Three masterpieces shine with Dohnanyi's direction

April 30, 1995|By Stephen Wigler | Stephen Wigler,Sun Music Critic

Bela Bartok, "Music for Strings, Percussion and Celesta"; Bohuslav Martinu, Concerto for String Quartet and Orchestra; Leos Janacek, "Capriccio" for piano left hand and chamber ensemble. The Cleveland Orchestra, conducted by Christoph von Dohnanyi; the Cleveland Orchestra Quartet (Daniel Majeske and Bernard Goldschmidt, violins; Robert Vernon, viola; Stephen Geber, cello) in the Martinu; Joela Jones, piano (in the Janacek). London 443 173-2.

This superb recording by our finest orchestra of three 20th-century masterpieces contains the first performance of Bartok's "Music for Strings, Percussion and Celesta" to challenge the supremacy of Fritz Reiner's 1958 account with the Chicago Symphony (RCA Victor 09026-61504-2). Reiner knew Bartok for almost 40 years, and no one performed his music better. But the 1936 "Music for Strings," as Roger Dettmer's excellent program note informs us, did not enter the repertory until shortly before he recorded it. Dohnanyi may have lived longer with the piece.

Certainly, he has new things to say about it. In the opening "Andante tranquillo," Dohnanyi takes the music at a more relaxed tempo and makes its nocturnal quality almost tender.

The biggest difference from Reiner is the second movement. The Chicago version is among the most stunning examples of orchestral virtuosity on disc. Dohnanyi's account is less ferociously brilliant, but he finds a playful sense of humor where Reiner finds savage wit, and this enables him to make more of the movement's fugal episodes.

At first hearing, Martinu's 1931 Concerto for String Quartet and Orchestra sounds like one of those manufactured neo-baroque artifacts Stravinsky helped to popularize. But -- while not as great as some of the Czech composer's later works -- it's a first-rate piece, with a climax in the slow movement that is genuinely tremendous.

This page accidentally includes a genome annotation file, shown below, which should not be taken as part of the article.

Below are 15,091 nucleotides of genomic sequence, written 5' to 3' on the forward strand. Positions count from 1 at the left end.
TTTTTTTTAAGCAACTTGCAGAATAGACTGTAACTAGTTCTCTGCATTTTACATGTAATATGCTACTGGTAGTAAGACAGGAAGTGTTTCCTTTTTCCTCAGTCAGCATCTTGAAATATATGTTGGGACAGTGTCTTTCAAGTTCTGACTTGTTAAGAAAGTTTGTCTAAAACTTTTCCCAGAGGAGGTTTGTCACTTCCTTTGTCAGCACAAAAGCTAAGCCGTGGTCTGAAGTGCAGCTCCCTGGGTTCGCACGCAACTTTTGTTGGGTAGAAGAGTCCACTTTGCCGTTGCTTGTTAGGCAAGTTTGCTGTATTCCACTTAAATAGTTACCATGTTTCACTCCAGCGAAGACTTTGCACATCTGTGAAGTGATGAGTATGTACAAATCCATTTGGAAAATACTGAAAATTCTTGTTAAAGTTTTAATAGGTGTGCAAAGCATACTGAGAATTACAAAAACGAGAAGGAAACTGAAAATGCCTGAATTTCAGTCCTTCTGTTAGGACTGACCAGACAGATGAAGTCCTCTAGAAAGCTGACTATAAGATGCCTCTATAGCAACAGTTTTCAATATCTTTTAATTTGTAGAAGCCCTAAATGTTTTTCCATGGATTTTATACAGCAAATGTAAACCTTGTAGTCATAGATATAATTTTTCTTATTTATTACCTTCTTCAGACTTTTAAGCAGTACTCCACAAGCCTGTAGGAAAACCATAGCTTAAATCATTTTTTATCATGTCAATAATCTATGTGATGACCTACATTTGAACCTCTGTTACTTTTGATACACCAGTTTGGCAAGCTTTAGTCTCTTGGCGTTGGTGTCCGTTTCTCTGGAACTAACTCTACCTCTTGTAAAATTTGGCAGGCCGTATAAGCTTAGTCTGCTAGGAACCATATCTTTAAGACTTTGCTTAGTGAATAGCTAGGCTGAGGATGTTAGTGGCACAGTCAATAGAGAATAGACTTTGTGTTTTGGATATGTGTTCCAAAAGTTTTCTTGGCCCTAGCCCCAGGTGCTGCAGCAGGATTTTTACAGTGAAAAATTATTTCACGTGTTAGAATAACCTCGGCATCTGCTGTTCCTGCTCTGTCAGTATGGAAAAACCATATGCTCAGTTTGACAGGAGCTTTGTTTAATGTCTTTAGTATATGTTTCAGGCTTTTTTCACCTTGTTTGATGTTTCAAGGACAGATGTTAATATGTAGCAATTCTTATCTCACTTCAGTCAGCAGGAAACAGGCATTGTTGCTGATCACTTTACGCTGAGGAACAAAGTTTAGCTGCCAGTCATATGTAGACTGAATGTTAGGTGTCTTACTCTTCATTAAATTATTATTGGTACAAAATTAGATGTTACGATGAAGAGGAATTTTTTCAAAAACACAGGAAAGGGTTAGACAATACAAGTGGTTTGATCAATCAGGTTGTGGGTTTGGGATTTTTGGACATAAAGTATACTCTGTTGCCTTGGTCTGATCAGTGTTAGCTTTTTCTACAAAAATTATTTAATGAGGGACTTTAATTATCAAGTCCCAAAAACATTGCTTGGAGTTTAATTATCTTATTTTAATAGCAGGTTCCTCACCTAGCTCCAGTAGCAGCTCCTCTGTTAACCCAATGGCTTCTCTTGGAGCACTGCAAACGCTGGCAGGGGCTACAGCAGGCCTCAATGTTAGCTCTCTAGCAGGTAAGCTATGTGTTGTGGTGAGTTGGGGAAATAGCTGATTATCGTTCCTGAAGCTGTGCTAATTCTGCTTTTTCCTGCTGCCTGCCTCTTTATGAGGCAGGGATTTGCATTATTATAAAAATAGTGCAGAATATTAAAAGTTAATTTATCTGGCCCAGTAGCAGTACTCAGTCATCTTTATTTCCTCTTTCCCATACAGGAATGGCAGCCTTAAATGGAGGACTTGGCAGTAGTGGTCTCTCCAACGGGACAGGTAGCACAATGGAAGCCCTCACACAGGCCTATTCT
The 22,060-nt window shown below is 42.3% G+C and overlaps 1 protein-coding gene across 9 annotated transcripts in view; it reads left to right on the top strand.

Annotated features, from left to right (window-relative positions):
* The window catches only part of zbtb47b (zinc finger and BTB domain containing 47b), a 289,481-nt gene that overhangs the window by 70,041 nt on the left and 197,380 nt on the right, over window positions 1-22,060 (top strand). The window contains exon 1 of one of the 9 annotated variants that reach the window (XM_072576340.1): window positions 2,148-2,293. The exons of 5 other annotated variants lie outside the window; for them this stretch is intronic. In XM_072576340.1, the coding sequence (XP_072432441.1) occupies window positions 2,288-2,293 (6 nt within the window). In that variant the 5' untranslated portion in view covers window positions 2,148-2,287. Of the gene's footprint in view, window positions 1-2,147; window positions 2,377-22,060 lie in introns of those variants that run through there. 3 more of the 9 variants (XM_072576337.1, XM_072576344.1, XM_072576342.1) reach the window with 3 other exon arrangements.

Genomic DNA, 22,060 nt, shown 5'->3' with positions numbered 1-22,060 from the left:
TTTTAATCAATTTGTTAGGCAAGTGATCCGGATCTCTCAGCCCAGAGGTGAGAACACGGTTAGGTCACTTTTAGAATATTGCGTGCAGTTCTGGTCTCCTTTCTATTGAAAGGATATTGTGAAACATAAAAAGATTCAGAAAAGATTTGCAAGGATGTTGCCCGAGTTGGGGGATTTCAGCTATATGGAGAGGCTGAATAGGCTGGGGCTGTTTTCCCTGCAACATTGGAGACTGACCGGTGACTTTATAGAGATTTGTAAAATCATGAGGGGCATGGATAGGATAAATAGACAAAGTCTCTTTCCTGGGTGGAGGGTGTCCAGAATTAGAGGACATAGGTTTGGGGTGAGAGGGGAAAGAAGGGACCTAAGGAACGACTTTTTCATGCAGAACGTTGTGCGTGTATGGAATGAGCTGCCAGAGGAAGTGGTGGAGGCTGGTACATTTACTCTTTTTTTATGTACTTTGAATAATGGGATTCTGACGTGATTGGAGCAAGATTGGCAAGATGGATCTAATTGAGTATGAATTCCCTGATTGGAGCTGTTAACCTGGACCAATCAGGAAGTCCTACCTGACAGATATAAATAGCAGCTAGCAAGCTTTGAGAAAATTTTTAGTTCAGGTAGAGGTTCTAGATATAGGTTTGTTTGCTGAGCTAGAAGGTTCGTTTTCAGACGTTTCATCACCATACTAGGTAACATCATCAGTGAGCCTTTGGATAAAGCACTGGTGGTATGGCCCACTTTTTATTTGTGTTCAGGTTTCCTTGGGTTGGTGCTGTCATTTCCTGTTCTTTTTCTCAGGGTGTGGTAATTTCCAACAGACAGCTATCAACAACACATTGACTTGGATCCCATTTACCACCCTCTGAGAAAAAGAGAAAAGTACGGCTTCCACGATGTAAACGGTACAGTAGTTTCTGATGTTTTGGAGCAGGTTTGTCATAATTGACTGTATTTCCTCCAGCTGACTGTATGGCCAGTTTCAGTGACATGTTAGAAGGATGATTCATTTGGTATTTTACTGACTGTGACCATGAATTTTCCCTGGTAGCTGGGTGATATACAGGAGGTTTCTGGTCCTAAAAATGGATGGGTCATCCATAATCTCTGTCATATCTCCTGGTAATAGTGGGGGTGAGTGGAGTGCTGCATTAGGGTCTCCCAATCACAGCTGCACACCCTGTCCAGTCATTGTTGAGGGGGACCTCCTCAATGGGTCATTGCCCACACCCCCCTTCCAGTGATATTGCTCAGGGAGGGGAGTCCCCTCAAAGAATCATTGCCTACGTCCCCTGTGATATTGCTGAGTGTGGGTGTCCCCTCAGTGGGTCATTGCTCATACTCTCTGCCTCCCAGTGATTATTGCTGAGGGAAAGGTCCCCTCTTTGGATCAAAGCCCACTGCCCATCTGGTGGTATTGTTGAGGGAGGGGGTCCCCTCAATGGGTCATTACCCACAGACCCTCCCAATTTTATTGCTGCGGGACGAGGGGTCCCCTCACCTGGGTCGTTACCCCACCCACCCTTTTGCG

So is this performance. The collective virtuosity of the solo quartet -- the Cleveland's first-desk players when this recording was made in 1992 -- surpasses that of any other quartet that's tackled the piece, and Dohnanyi and the orchestra play with characteristic conviction and nobility of purpose.

The music of Janacek (1854-1928) is a perpetual embarrassment to those of us who took so long to realize that this Czech composer was the equal of (and perhaps superior to) the much more celebrated Bartok, Stravinsky and Prokofiev. He's also a perpetual inspiration. Of how many people can one say that they didn't get good at what they did until they were past 50 and great at it until they were nearly 70?

The "Capriccio" numbers among the most bizarre cases of instrumentation in the history of Western music: piano for left hand (the work was written for Otakar Hollmann, who had lost his right arm in World War I), piccolo, flute, three trumpets, three trombones and tenor tuba. From this strange palette, Janacek creates a canvas that encompasses an extraordinary range of human feeling. The piano alone -- and in combination with the flute and piccolo -- creates passages of exquisite lyricism; the gruff tones of the lower brass instruments make possible comic rejoinders; and the often grotesque changes of mood suggest an attitude about the destructive effects of war as profound and harrowing as Ravel's "La Valse" or the great symphonies of Shostakovich. The frustration endured by the piano, as its attempts to commence a nostalgic polka are continually interrupted by the march of the winds, is only one of many treasurable moments in a great work.

The performance is superb. Joela Jones plays sensitively, if not as imaginatively as either Andras Schiff (London 443 173-2) or Rudolf Firkusuny (RCA 09026 60781-2). What makes this performance superior to others is Dohnanyi's magnificent and incisive direction and the incomparable brilliance of the Cleveland wind and brass players.

HEAR THE MUSIC

To hear excerpts of Christoph von Dohnanyi and the Cleveland Orchestra performing the second movement of Bartok's "Music for Strings, Percussion and Celesta," call Sundial, The Sun's telephone information service, at (410) 783-1800. In Anne Arundel County, call (410) 268-7736; in Harford County, (410) 836-5028; in Carroll County, (410) 848-0338. Using a touch-tone phone, punch in the four-digit code 6190 after you hear the greeting.

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